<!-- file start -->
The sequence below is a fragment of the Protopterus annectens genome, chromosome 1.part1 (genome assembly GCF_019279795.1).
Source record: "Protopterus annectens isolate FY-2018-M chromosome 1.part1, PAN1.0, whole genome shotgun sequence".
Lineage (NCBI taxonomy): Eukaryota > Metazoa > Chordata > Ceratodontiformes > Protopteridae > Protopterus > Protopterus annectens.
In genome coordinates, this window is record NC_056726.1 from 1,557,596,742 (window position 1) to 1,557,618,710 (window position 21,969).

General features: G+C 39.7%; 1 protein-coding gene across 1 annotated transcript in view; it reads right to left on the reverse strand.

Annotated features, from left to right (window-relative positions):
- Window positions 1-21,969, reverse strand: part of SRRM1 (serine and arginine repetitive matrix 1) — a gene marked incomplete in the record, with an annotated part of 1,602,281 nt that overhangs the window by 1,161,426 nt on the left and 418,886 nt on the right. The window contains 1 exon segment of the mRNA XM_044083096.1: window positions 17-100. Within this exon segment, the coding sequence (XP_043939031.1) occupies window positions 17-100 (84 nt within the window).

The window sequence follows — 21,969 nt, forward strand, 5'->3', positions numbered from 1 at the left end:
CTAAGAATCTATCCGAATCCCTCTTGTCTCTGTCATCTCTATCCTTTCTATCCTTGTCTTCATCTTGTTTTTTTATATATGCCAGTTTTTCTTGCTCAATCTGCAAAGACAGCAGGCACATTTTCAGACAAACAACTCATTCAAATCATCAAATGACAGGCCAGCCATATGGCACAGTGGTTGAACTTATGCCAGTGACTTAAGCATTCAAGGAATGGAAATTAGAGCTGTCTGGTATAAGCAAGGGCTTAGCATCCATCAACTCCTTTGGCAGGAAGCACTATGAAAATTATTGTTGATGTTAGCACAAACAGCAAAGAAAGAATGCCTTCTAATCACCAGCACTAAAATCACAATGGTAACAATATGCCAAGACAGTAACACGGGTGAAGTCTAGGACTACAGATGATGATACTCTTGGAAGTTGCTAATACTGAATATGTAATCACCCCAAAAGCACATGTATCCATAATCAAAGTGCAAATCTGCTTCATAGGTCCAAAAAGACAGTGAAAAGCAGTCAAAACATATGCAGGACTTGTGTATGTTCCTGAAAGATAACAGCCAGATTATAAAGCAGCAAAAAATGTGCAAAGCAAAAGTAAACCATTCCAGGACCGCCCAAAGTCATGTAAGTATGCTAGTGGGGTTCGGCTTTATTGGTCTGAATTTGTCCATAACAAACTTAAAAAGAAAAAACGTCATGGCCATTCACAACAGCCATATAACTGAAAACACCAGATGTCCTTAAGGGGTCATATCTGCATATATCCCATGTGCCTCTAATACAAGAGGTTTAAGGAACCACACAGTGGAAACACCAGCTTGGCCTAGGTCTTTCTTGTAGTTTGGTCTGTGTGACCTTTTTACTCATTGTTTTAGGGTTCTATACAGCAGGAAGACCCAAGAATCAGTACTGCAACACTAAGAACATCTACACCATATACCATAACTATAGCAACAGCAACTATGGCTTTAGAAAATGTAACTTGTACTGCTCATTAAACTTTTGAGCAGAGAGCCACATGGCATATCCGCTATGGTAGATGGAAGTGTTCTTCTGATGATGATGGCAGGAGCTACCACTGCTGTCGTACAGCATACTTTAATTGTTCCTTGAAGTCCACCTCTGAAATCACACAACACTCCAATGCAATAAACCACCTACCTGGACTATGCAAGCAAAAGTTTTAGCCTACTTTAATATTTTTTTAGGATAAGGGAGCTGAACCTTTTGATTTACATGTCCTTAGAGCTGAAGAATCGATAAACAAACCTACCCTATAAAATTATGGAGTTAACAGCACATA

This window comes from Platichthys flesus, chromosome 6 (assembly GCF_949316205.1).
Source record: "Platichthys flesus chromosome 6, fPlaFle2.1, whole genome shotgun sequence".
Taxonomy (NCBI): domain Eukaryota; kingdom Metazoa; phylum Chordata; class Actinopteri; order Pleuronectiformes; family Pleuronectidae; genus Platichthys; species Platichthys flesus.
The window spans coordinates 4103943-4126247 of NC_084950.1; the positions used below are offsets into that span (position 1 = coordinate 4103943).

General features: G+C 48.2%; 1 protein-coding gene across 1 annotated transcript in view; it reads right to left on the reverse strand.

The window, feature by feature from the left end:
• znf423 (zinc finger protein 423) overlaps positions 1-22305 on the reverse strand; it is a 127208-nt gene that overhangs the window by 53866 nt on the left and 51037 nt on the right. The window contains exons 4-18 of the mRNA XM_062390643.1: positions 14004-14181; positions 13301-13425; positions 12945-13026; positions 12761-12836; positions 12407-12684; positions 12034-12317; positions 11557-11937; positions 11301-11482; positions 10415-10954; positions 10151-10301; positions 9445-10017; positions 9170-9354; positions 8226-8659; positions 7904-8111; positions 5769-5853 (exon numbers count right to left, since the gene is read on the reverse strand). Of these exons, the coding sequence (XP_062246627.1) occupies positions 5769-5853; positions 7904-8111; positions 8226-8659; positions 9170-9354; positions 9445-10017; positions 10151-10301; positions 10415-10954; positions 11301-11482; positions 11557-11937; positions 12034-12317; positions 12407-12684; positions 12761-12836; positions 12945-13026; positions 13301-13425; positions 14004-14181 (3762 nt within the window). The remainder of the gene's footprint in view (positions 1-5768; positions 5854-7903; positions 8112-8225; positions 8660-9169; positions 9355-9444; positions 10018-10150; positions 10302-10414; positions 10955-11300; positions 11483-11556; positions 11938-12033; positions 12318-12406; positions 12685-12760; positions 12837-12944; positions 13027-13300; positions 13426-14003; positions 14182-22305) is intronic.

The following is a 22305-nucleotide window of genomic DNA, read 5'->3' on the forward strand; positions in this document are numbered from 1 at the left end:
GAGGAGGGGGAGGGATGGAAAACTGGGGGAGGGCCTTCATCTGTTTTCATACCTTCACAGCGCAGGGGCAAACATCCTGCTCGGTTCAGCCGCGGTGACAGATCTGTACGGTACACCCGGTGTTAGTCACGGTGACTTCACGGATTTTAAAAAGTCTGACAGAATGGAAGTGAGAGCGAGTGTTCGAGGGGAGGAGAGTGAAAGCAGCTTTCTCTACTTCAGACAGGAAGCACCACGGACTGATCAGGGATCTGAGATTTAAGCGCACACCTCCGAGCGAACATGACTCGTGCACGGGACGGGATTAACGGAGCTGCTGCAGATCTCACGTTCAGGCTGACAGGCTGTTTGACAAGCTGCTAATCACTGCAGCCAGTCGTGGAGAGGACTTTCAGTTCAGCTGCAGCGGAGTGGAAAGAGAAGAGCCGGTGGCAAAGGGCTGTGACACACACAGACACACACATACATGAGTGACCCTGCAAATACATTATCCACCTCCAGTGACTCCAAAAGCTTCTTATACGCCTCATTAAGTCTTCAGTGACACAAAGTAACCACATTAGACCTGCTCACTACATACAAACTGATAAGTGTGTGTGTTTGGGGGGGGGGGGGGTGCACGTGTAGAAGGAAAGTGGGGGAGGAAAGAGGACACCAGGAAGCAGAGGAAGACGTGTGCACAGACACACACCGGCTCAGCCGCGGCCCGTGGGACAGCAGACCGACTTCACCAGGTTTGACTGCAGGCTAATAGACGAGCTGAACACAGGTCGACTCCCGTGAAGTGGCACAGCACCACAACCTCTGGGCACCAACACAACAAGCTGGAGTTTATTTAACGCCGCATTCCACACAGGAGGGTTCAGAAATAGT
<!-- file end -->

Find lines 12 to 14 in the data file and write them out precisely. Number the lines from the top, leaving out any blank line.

Taxonomy (NCBI): domain Eukaryota; kingdom Metazoa; phylum Chordata; class Actinopteri; order Pleuronectiformes; family Pleuronectidae; genus Platichthys; species Platichthys flesus.
The window spans coordinates 4103943-4126247 of NC_084950.1; the positions used below are offsets into that span (position 1 = coordinate 4103943).

General features: G+C 48.2%; 1 protein-coding gene across 1 annotated transcript in view; it reads right to left on the reverse strand.